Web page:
But now, the Bump is celebrating Breastfeeding Awareness Month in their trademark style (read: glossy, dumbed-down, vague and dismissive), complete with celebrity “breastfeeding stories” and a survey of “thousands” of Bump readers regarding their attitudes towards infant feeding.

Surprisingly, I actually think their survey is interesting and worthwhile. Mostly because of the demographics involved. To be clear, I could not find any detailed demographic info for the site, other than the obvious (American women between the ages of 25-35, mostly college educated and married). After spending every waking moment for approximately 18 months logged onto the site, though, I feel I have a decent understanding of the people who frequent TheBump. Most folks I encountered in my online sojourns were white, middle-income, and from the heartland. The local boards with the least amount of activity were for places like Los Angeles and New York City (although NYC still had a much better representation than LA). So while this is hardly a scholarly analysis, I think it’s a fair assumption to say that any survey of Bump members will reflect middle-class, middle America pretty disproportionately.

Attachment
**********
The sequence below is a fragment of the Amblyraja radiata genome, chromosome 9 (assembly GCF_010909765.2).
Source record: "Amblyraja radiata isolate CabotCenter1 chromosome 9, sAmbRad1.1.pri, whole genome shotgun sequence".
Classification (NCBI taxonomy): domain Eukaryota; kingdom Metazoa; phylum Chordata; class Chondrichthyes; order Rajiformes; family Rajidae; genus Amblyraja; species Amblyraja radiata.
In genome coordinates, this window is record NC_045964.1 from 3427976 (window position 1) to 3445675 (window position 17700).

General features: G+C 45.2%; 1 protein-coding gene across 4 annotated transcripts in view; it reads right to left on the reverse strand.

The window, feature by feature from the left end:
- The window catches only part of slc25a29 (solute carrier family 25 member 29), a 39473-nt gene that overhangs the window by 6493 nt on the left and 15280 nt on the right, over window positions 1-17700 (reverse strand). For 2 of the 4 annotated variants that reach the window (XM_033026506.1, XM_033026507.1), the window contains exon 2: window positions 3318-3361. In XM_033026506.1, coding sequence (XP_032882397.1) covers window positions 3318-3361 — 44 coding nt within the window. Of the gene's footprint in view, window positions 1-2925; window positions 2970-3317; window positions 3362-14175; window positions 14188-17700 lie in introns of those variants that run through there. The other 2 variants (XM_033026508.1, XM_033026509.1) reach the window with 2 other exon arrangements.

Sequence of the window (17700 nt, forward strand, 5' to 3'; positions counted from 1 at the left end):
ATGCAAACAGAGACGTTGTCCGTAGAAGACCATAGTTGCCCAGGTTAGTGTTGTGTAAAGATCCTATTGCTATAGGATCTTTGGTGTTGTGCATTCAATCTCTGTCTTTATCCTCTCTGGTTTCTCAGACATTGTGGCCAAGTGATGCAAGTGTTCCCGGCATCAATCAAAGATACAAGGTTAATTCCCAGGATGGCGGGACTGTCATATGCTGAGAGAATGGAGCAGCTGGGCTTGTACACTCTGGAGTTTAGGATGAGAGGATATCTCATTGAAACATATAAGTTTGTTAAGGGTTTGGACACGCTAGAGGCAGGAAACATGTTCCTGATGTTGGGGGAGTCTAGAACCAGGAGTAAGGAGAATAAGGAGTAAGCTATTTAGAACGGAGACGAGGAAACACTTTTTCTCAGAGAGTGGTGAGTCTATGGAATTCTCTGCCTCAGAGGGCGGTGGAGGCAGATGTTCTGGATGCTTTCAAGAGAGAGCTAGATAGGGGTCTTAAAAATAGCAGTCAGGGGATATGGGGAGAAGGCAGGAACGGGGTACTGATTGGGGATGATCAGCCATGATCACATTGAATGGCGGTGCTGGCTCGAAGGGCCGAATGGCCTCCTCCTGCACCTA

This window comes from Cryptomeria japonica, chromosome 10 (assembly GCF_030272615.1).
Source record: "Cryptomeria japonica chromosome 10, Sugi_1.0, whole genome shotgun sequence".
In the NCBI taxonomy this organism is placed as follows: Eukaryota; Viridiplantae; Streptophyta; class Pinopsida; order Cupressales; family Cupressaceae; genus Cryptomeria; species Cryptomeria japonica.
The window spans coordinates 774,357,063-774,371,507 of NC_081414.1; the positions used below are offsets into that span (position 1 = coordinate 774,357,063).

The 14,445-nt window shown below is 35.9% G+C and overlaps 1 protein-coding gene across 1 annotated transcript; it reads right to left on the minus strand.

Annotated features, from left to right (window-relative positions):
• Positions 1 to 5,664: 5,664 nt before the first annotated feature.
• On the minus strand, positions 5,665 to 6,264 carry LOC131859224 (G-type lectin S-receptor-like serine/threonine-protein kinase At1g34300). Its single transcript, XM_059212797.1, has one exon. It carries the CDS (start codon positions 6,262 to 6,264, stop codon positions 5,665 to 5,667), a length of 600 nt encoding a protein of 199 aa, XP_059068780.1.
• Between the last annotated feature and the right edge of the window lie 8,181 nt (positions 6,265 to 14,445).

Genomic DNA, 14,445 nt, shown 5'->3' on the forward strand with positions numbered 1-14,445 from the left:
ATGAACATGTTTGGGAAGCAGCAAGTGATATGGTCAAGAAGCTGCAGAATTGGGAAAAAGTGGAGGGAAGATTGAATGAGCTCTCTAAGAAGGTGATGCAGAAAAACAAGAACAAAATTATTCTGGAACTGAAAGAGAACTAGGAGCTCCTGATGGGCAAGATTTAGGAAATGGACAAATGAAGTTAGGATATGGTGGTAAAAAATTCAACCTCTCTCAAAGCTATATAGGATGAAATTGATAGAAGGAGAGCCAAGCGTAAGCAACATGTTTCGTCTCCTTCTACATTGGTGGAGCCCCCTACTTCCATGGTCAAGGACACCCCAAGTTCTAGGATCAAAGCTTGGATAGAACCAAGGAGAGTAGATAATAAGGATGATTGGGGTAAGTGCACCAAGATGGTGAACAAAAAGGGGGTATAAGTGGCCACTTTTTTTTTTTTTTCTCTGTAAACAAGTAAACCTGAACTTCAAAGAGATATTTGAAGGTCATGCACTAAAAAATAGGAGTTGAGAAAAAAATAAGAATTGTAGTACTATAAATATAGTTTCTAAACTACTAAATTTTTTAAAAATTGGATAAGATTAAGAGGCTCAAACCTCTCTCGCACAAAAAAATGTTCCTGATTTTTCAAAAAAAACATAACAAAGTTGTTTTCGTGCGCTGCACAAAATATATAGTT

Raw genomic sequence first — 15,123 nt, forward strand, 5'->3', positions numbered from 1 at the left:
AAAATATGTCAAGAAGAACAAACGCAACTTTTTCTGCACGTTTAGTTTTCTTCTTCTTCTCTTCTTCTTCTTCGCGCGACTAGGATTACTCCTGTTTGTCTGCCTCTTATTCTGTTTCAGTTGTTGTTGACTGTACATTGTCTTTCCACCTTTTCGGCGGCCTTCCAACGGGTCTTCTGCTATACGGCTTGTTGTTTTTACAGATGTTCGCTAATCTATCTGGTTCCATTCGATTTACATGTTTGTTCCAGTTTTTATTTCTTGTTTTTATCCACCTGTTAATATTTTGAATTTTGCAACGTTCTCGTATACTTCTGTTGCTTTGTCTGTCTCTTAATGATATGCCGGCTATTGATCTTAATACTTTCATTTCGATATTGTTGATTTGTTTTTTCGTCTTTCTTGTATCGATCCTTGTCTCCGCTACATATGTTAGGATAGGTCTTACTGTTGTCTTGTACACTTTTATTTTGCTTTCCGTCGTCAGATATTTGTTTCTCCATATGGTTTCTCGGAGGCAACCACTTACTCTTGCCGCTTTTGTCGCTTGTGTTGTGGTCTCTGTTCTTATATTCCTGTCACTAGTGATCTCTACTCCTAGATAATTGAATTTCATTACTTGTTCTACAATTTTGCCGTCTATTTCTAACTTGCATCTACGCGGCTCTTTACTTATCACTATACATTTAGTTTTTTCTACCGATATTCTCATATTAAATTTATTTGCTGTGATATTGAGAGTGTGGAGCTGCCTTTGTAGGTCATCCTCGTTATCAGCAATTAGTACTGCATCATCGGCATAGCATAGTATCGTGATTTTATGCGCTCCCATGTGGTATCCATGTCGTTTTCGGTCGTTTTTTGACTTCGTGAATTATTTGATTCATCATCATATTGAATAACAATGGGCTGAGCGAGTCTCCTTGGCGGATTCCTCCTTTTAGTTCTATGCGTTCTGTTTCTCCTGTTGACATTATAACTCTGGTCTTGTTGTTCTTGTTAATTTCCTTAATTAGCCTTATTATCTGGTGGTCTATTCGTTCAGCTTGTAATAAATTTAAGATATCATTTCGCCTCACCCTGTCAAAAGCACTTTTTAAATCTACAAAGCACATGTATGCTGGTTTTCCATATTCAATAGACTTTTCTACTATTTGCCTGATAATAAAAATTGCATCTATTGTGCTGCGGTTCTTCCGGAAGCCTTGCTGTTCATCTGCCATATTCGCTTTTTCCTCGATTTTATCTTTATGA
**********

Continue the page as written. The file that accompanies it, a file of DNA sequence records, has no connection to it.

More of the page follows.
This latest poll on breastfeeding is being used, as you might expect, to support assertions that we need more breastfeeding awareness in our country. And on certain levels, I agree with this assessment. For example, this little tidbit:

But what really shocked us? Despite being considered so natural and beneficial, breastfeeding anywhere but home still makes some mamas think twice. Not only did 40% of new moms say they would only do it in public if absolutely necessary, but 23% refuse to do it at all! What’s more, 20% of non-moms answered “Eww, in private please!” when asked what they thought of public breastfeeding. Which begs the question: How can something most of us see as so “natural” still be considered so taboo and uncomfortable – especially by other women?